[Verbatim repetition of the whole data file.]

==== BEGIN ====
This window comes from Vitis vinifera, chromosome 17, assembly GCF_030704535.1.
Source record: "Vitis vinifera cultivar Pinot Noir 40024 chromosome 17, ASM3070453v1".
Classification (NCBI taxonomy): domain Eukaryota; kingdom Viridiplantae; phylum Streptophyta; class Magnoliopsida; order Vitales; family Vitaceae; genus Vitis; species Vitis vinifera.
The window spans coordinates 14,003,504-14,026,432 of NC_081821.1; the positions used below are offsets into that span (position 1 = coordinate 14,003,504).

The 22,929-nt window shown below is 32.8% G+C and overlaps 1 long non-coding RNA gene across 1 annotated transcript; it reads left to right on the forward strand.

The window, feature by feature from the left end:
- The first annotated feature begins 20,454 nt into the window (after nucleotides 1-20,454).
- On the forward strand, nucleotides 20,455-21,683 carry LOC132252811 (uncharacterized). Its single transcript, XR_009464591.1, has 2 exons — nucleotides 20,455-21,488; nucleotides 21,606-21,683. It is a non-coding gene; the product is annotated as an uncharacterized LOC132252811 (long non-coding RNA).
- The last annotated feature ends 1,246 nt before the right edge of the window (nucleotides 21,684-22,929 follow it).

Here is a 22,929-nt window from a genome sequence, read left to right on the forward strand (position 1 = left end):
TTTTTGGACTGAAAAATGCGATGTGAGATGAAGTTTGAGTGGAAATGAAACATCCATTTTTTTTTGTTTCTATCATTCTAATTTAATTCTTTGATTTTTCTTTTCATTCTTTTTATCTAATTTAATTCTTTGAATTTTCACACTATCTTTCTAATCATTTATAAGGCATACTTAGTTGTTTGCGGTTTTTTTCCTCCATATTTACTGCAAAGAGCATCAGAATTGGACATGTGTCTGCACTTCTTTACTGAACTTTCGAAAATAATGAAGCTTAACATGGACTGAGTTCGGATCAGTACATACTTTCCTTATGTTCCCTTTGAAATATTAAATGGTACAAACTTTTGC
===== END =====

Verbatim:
This window comes from Vitis vinifera, chromosome 17, assembly GCF_030704535.1.
Source record: "Vitis vinifera cultivar Pinot Noir 40024 chromosome 17, ASM3070453v1".
Classification (NCBI taxonomy): domain Eukaryota; kingdom Viridiplantae; phylum Streptophyta; class Magnoliopsida; order Vitales; family Vitaceae; genus Vitis; species Vitis vinifera.
The window spans coordinates 14,003,504-14,026,432 of NC_081821.1; the positions used below are offsets into that span (position 1 = coordinate 14,003,504).

The 22,929-nt window shown below is 32.8% G+C and overlaps 1 long non-coding RNA gene across 1 annotated transcript; it reads left to right on the forward strand.

The window, feature by feature from the left end:
- The first annotated feature begins 20,454 nt into the window (after nucleotides 1-20,454).
- On the forward strand, nucleotides 20,455-21,683 carry LOC132252811 (uncharacterized). Its single transcript, XR_009464591.1, has 2 exons — nucleotides 20,455-21,488; nucleotides 21,606-21,683. It is a non-coding gene; the product is annotated as an uncharacterized LOC132252811 (long non-coding RNA).
- The last annotated feature ends 1,246 nt before the right edge of the window (nucleotides 21,684-22,929 follow it).

Here is a 22,929-nt window from a genome sequence, read left to right on the forward strand (position 1 = left end):
TTTTTGGACTGAAAAATGCGATGTGAGATGAAGTTTGAGTGGAAATGAAACATCCATTTTTTTTTGTTTCTATCATTCTAATTTAATTCTTTGATTTTTCTTTTCATTCTTTTTATCTAATTTAATTCTTTGAATTTTCACACTATCTTTCTAATCATTTATAAGGCATACTTAGTTGTTTGCGGTTTTTTTCCTCCATATTTACTGCAAAGAGCATCAGAATTGGACATGTGTCTGCACTTCTTTACTGAACTTTCGAAAATAATGAAGCTTAACATGGACTGAGTTCGGATCAGTACATACTTTCCTTATGTTCCCTTTGAAATATTAAATGGTACAAACTTTTGC